Yet it does appear that many economic models share a common design. First, read any history of economic thought. Purely imaginary data are used to either support or illustrate the theories. (Often which of these two purposes the data serves is unclear.) Ricardo’s discussion of comparative advantage is an excellent example of this practice. Second, the models appear to be little more than an elucidation of a “favorite idea” even when counterexamples are prevalent. Favorite ideas, however, are dangerous things. Michael Faraday noted that “By adherence to a favorite theory, many errors have at times been introduced into general science which have required much labour for their removal.” And Clausius, discovering the second law of thermodynamics, noted that the caloric theory “has become more like a religion than a science.” Third, the models appear to be entirely deductive, examples of what philosophy professors call a priory reasoning which experimental sciences discarded long ago. A very good example of such model building is to be found in Krugman’s Increasing Returns, Monopolistic Competition, And International Trade (, one of the papers for which he received the Nobel Prize.

Krugman’s paper consists entirely of deriving theorems from postulates which he labels “assumptions.” It looks and reads much more like Euclid’s Elements than Kepler’s model of planetary motion. Krugman’s reasoning is purely deductive. No empirical data are to be found in the paper; the “assumptions,” often written in mathematical formulas, seem to be taken as obviously true, since no justification for even a single one is provided, and Krugman even qualifies the paper’s results with sentences such as. “This is a view of trade which appears [emphasis mine] to be useful in understanding trade among the industrial countries.” He even draws conclusions from some of the formulas about how human beings will act. Krugman writes, “consider the behavior of a representative individual. He will maximize his utility (1) subject to a budget constraint,” and “this will lead entrepreneurs to start new firms.” But no mathematical formula can constrain either “representative individuals,” (whatever they are) or “entrepreneurs” to do anything, unless, of course, Mr. Krugman has a  voodooish ability that can be likened to sticking a pin in a doll and causing the person the doll represents to feel pain. This kind of model building gives new meaning to George H.W. Bush’s term “voodoo economics”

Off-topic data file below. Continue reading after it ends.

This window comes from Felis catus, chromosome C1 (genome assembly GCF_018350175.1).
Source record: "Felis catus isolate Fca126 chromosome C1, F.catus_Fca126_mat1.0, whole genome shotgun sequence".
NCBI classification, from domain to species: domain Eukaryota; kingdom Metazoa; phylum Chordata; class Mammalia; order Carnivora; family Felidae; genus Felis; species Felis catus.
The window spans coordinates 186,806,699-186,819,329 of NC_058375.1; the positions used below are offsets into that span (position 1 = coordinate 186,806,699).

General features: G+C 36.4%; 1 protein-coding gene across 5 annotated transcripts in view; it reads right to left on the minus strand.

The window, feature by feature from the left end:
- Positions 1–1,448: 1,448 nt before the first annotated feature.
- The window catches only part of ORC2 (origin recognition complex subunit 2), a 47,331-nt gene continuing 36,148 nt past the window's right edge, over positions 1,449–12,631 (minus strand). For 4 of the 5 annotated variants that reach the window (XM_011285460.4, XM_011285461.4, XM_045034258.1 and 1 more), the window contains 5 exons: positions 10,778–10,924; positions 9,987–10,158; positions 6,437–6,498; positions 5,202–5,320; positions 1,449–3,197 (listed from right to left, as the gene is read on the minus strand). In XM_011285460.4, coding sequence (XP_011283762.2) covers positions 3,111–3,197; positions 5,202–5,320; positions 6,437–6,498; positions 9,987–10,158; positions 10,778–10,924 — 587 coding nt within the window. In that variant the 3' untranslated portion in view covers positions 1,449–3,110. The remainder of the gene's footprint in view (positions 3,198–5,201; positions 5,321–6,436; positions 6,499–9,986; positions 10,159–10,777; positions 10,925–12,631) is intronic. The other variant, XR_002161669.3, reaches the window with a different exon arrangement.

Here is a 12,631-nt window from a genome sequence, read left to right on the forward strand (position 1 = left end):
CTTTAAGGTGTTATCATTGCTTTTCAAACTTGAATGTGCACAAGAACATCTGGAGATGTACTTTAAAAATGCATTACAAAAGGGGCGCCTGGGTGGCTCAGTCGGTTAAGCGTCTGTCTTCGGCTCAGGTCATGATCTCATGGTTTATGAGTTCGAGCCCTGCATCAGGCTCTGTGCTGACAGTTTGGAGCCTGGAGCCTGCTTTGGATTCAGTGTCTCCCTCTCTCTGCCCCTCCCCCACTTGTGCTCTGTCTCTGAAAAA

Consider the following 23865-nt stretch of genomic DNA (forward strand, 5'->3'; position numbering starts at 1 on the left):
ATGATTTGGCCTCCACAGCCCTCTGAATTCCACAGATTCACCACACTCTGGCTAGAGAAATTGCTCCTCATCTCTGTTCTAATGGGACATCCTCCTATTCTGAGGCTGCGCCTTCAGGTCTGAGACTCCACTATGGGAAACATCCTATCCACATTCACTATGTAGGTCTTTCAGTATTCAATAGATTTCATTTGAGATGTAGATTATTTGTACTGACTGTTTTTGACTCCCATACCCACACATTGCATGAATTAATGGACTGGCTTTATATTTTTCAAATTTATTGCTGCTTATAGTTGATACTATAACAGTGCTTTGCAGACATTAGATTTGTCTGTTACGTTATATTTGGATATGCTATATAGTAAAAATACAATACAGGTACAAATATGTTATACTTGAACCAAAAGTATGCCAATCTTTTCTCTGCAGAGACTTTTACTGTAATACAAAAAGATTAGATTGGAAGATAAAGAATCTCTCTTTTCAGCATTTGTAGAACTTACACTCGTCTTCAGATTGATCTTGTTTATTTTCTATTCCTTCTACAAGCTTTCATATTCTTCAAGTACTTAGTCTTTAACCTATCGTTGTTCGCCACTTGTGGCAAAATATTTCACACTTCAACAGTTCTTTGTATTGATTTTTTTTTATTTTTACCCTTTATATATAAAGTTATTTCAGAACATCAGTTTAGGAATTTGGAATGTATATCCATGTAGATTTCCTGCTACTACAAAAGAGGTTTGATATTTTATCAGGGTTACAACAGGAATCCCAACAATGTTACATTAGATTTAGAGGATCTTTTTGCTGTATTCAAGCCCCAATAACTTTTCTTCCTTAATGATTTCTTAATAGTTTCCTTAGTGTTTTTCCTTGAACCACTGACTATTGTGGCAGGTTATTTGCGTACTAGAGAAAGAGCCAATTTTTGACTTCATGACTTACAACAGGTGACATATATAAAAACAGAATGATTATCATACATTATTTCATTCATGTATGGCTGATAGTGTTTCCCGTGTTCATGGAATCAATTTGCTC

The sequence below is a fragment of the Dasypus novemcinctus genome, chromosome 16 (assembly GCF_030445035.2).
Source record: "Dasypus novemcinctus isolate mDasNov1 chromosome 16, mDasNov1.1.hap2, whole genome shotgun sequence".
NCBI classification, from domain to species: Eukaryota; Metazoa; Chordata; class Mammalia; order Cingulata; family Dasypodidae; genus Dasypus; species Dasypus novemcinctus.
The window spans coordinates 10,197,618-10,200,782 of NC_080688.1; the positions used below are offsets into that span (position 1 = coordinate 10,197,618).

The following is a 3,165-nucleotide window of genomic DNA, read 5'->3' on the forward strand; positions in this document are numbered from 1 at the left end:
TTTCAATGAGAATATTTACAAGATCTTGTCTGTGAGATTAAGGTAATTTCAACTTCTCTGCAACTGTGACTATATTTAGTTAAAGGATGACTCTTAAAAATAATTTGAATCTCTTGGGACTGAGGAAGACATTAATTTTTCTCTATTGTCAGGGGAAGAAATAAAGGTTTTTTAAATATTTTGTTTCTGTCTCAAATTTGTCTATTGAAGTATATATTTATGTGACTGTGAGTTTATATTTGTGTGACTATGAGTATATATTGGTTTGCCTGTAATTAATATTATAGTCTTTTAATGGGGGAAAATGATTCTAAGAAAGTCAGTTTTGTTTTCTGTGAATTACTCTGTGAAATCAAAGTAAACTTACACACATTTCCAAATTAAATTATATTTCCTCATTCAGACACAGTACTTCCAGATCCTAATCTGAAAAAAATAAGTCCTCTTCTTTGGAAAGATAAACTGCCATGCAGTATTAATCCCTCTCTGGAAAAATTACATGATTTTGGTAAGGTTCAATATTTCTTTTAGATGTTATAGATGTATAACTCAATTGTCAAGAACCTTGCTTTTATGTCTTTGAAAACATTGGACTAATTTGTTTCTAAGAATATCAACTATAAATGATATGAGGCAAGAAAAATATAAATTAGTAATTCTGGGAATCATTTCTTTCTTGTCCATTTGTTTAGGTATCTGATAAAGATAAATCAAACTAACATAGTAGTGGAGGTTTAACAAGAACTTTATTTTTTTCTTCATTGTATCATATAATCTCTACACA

Much has been learned about formal deductive reasoning since mathematicians began to investigate the foundations of arithmetic, the development of Bolyai-Lobachevskian geometry, and mathematical (symbolic) logic. One of the lessons learned is that only conditional statements can be derived from formal systems. The theorems are true only if the assumptions are. And a logical principle known as modus tollens says that if the consequent of a conditional statement is false, the antecedent is also false. The every recurring dismal state of the worldwide economy strongly supports a claim that the theorems of economic models are false. The only logical conclusion is that the assumptions are also false.